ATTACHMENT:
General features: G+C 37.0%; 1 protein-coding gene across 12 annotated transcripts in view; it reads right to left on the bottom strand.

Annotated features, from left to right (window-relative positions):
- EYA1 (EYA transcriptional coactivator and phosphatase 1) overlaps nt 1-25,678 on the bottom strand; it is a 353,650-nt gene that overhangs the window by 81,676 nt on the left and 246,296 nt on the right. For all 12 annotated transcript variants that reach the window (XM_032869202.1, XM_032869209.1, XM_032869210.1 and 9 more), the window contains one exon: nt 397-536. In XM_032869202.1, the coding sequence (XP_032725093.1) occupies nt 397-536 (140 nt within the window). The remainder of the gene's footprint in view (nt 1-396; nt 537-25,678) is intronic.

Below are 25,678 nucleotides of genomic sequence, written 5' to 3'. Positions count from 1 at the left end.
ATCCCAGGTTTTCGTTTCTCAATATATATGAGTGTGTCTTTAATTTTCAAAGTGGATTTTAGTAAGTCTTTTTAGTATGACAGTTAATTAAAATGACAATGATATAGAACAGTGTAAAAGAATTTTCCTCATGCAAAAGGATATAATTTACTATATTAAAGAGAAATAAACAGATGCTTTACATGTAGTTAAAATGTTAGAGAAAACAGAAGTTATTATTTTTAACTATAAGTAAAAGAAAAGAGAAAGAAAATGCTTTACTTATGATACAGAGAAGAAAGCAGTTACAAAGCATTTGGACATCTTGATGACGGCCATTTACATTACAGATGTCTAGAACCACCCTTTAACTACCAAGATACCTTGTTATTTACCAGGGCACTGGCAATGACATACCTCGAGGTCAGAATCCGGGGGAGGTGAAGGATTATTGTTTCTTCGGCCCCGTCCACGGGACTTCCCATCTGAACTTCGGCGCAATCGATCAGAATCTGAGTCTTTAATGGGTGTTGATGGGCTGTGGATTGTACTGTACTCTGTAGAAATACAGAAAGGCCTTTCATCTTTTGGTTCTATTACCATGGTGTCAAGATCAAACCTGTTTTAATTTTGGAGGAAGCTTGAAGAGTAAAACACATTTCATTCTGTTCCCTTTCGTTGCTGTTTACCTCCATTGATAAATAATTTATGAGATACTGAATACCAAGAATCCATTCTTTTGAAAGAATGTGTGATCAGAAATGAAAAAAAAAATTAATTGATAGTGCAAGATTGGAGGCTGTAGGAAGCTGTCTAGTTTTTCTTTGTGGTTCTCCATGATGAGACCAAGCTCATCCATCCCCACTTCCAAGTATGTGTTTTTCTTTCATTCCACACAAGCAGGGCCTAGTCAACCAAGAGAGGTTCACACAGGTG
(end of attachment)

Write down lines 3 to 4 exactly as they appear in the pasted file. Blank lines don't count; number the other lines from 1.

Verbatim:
- EYA1 (EYA transcriptional coactivator and phosphatase 1) overlaps nt 1-25,678 on the bottom strand; it is a 353,650-nt gene that overhangs the window by 81,676 nt on the left and 246,296 nt on the right. For all 12 annotated transcript variants that reach the window (XM_032869202.1, XM_032869209.1, XM_032869210.1 and 9 more), the window contains one exon: nt 397-536. In XM_032869202.1, the coding sequence (XP_032725093.1) occupies nt 397-536 (140 nt within the window). The remainder of the gene's footprint in view (nt 1-396; nt 537-25,678) is intronic.

Below are 25,678 nucleotides of genomic sequence, written 5' to 3'. Positions count from 1 at the left end.